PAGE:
One of the priorities of the police force's future strategic plan is the well-being and resilience of the troops. (Archive photo)
The Ottawa Police Services Commission presented a draft of the future strategic plan for the police force in the federal capital. One of the points that worries the Commission is the fatigue felt by members of the Ottawa Police Service (OPS) at the moment, particularly due to the increase in the number of crimes.
The draft strategic plan was presented to senior OPS officers on Friday during a special meeting. The final plan will be reviewed by the Police Services Board on November 27. She will decide that day whether she will adopt it or not.
The plan presents the four main objectives of the SPO for the next three years. Among these priorities, there is that of promoting equity, diversity and inclusion, in particular by building a bond of trust with different communities.
Another objective is to promote the development, well-being and resilience of the troops.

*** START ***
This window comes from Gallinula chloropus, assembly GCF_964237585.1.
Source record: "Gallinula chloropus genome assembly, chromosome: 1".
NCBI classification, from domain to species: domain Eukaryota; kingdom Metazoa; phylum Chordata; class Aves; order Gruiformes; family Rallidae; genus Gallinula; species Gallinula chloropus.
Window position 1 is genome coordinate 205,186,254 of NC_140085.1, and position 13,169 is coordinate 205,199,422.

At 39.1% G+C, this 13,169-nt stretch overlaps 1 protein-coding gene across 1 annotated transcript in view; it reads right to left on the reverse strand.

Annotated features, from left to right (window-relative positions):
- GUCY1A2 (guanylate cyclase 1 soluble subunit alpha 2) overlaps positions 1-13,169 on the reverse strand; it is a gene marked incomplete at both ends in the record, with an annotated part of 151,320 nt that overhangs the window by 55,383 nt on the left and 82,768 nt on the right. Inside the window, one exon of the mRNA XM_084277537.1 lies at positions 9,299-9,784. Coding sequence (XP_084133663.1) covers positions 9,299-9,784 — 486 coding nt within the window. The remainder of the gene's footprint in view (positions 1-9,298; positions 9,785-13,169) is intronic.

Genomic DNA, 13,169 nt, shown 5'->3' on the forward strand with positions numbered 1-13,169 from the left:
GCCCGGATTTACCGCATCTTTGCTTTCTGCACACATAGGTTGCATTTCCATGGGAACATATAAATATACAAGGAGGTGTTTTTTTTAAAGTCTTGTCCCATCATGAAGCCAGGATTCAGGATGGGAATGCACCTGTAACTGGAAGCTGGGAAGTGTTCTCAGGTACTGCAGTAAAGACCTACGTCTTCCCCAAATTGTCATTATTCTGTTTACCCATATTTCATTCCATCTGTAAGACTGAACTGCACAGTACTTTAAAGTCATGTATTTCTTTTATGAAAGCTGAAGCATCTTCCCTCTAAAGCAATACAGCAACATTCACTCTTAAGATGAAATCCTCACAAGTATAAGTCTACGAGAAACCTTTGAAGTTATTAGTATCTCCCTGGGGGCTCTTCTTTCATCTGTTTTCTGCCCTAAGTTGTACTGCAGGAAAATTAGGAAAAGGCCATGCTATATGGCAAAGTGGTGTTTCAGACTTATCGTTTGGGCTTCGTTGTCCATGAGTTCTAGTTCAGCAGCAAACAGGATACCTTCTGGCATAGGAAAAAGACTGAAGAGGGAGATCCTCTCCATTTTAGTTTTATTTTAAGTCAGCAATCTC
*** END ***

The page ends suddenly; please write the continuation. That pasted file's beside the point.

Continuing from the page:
During the meeting, the head of the SPO, Eric Stubbs said crime statistics are trending in the wrong direction and protests, demonstrations and major events take center stage almost every day of the week in Ottawa.
He then went on to say that officers are under strain throughout the OPS and that he considers it necessary to hire 435 additional police officers over the next three years in the federal capital.
In an interview with Radio-Canada on Saturday, municipal councilor Marty Carr, who also sits on the Commission, stressed that Ottawa police officers are exhausted, in particular because they are called upon to be present not only during demonstrations but also during important visits, such as that of the Ukrainian president, or during major festivals.
The Ottawa Police Services Commission has launched a survey Friday to gather the public's opinions on the strategic directions of the OPS for the next three years.
Ottawa residents have until until October 16 to complete the survey, which can be found on the OPS website.
In order to develop the objectives of the strategic plan, The Ottawa Police Services Board organized focus groups, consulted scientific research and surveys, in addition to studying the content of various reports, including the Rouleau report.
With information from Camille Kasisi-Monet and Emmanuelle Poisson